The Piedmont region of north-western Italy, where the variety has been cultivated for centuries, is considered the variety’s home. DNA analysis, nevertheless, found the variety to bear little resemblance to any of the other varieties from Piedmont, suggesting that Barbera was introduced to the region at some time.
The variety is traditionally seen as an everyday drinking wine, to be enjoyed when young with pasta, pizza, cheese or salami. Its esteem grew over the past twenty years thanks to Italian wine farmer, Giacoma Bologna of Braida estate, who produced the first internationally marketed Barbera in 1984 and at the same time proved the varieties’ potential in producing serious wines.
To make this wine, Bologna strategically pruned the vineyards to lower production, harvested the grapes later than usual, resulting in the grapes having higher sugar and lower acid content, and aged the wine for 16 months in French barriques, which are small French oak barrels. Italian immigrants have spread the variety to California in the United States and Argentina. It is one of the most planted red wine varieties in Italy.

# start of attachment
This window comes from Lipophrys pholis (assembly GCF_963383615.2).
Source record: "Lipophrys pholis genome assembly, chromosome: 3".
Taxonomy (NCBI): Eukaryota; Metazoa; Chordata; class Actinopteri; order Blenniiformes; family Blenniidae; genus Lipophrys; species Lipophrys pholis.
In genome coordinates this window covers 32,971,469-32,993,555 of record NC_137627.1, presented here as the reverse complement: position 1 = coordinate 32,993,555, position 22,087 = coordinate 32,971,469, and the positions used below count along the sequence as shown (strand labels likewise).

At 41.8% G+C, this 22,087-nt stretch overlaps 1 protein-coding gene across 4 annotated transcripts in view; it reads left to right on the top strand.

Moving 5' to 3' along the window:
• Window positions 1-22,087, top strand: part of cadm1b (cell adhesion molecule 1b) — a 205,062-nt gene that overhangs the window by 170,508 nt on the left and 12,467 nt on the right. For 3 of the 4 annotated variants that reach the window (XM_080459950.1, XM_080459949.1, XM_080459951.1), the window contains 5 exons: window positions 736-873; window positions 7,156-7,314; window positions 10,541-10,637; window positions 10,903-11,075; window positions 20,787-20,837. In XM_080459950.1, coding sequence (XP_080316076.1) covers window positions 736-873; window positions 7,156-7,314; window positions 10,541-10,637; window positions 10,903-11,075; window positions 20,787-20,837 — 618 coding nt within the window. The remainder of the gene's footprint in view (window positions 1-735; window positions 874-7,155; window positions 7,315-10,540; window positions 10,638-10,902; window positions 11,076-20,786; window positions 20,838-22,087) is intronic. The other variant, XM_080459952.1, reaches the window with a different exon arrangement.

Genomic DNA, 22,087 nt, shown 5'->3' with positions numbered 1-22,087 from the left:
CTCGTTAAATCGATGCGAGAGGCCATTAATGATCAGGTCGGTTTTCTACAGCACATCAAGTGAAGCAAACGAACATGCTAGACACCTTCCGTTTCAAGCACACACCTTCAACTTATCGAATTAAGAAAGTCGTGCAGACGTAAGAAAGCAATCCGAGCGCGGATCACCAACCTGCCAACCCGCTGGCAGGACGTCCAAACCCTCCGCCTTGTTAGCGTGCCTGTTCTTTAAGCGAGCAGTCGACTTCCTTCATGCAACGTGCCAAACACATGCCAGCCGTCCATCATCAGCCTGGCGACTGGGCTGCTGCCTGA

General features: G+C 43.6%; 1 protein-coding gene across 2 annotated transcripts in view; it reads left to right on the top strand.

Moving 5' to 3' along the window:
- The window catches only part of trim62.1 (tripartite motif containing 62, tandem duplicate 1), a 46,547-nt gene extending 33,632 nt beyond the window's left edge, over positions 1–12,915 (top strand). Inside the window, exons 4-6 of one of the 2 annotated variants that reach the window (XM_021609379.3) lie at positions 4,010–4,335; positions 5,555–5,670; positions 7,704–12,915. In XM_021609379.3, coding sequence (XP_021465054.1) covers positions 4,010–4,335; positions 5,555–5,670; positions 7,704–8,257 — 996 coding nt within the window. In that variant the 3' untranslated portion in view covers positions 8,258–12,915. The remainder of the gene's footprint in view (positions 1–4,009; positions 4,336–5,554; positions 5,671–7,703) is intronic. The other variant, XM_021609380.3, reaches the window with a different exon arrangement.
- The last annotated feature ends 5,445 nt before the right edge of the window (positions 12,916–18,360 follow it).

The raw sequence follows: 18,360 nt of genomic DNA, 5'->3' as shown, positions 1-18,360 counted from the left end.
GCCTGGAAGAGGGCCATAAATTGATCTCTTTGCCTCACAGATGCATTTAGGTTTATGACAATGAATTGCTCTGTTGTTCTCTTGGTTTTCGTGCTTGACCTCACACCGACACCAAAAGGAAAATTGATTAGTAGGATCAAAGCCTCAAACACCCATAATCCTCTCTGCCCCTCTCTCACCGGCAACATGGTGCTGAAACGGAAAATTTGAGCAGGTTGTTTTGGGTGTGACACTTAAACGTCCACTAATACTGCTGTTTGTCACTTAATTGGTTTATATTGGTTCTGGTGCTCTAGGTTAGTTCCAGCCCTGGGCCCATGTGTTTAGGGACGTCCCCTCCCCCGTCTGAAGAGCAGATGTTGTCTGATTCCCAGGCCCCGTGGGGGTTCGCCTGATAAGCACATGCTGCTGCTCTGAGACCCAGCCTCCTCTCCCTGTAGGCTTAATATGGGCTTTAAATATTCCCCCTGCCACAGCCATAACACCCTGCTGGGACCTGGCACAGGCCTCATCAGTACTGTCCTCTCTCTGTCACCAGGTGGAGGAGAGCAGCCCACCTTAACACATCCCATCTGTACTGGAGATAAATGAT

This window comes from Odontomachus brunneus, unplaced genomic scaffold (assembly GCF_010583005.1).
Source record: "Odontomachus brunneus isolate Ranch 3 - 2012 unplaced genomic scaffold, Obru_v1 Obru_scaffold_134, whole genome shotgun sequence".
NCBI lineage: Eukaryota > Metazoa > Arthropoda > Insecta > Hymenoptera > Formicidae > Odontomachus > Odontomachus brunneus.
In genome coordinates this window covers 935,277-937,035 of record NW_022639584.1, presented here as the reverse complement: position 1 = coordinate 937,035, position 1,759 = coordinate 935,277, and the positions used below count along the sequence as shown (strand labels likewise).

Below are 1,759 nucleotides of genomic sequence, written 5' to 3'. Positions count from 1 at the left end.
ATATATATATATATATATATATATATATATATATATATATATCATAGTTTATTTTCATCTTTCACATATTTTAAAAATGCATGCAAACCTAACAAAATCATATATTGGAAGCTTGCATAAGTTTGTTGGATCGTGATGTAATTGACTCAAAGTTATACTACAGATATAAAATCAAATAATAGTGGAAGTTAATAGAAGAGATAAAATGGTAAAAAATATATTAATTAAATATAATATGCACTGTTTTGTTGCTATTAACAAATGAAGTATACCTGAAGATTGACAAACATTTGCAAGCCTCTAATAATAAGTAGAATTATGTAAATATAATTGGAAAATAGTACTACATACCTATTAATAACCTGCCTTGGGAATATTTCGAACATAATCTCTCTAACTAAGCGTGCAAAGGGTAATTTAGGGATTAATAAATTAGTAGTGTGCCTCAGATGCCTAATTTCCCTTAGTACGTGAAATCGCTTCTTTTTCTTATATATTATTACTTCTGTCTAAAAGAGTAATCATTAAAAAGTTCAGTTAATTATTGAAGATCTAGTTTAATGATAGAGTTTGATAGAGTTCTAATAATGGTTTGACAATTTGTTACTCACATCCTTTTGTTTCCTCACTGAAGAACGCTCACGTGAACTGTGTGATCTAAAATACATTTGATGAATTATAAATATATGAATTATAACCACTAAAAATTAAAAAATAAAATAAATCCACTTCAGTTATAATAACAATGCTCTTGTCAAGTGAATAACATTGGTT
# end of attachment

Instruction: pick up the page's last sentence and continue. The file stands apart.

It is a relatively vigorous grower, with a production potential of 12 t/ha to 15 t/ha. To produce good quality wines, vines should be manipulated to produce small grapes clusters. The grapes ripen early, from the second week in February.
The berries are medium sized and oval with a violet black skin when fully ripe. Its dark green leaves are oblong, of a medium size and five lobed.